Introduction Cardiac resynchronization therapy (CRT) has modified the prognosis of chronic heart failure (HF) with left ventricular systolic dysfunction. However, 30% of patients do not have a favorable response. The big question is how to determine predictors of response. Aims To identify baseline characteristics that might influence echocardiographic response to CRT. Methods and Results We performed a prospective single-center hospital-based cohort study of consecutive HF patients selected to CRT (NYHA class II-IV, left ventricular ejection fraction (LVEF) <35% and QRS complex ≥120 ms). Responders were defined as those with a ≥5% absolute increase in LVEF at six months. Clinical, electrocardiographic, laboratory, echocardiographic, autonomic, endothelial and cardiopulmonary function parameters were assessed before CRT device implantation. Logistic regression models were used. Seventy-nine patients were included, 54 male (68.4%), age 68.1 years (standard deviation 10.2), 19 with ischemic etiology (24%). At six months, 51 patients (64.6%) were considered responders. Although by univariate analysis baseline tricuspid annular plane systolic excursion (TAPSE) and serum creatinine were significantly different in responders, on multivariate analysis only TAPSE was independently associated with response, with higher values predicting a positive response to CRT (OR=1.13; 95% CI: 1.02-1.26; p=0.020). TAPSE ≥15 mm was strongly associated with response, and TAPSE <15 mm with non-response (p=0.005). Responders had no TAPSE values below 10 mm. Conclusion From a range of clinical and technical baseline characteristics, multivariate analysis only identified TAPSE as an independent predictor of CRT response, with TAPSE <15 mm associated with non-response. This study highlights the importance of right ventricular dysfunction in CRT response. ClinicalTrials.gov identifier: NCT02413151.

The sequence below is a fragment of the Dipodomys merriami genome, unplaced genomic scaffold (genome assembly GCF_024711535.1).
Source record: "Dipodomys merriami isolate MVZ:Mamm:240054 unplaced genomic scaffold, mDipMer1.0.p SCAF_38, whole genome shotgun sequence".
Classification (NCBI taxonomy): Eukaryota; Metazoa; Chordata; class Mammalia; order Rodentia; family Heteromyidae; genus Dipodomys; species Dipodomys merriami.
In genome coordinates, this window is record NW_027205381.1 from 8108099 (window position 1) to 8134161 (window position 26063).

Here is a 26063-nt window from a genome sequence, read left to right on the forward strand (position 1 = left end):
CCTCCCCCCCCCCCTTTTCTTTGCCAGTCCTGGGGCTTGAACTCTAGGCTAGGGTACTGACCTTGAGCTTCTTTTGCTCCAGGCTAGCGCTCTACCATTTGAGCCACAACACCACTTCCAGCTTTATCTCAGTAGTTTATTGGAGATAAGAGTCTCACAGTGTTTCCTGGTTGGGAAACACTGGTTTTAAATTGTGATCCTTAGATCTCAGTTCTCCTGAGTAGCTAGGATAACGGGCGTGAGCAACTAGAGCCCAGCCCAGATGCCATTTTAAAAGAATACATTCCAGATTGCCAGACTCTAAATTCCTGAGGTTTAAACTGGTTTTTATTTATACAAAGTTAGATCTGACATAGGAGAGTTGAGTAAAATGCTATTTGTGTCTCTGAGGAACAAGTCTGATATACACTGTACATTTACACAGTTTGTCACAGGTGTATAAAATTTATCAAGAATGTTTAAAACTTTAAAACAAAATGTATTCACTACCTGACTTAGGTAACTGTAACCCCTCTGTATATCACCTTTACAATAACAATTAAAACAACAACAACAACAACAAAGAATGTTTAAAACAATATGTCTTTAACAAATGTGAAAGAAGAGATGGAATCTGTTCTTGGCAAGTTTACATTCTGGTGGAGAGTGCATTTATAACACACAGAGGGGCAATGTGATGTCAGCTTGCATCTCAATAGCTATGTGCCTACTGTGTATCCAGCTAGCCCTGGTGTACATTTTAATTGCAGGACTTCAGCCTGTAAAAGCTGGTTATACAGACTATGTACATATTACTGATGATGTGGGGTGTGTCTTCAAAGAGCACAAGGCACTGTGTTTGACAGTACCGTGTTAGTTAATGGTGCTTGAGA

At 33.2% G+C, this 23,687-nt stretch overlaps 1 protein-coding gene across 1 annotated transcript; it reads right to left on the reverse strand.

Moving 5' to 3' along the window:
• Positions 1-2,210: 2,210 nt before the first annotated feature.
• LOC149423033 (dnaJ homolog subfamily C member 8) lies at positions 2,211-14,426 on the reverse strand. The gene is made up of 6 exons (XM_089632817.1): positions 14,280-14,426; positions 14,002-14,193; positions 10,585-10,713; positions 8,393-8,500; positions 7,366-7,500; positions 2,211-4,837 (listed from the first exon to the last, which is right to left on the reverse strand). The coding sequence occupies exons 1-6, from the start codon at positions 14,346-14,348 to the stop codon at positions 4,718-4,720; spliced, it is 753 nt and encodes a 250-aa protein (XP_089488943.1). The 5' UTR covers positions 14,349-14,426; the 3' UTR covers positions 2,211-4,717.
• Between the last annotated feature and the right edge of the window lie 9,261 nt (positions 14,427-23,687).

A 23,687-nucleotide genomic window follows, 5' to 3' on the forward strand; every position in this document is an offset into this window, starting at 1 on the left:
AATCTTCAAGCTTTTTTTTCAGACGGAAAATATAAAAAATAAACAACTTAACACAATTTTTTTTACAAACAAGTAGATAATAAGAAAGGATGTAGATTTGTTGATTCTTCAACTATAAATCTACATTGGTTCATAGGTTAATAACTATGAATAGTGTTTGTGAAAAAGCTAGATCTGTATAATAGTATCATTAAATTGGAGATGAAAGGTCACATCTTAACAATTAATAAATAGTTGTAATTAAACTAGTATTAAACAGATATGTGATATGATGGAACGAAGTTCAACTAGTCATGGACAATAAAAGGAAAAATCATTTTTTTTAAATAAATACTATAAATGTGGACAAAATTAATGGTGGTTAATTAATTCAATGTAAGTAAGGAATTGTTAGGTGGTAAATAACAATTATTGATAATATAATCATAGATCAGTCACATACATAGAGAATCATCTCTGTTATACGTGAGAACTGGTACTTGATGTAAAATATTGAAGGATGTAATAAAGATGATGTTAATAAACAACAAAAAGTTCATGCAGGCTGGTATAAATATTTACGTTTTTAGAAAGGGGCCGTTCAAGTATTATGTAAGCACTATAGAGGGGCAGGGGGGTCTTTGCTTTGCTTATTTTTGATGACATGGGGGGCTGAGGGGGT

- Cardiac resynchronization therapy
- Chronic heart failure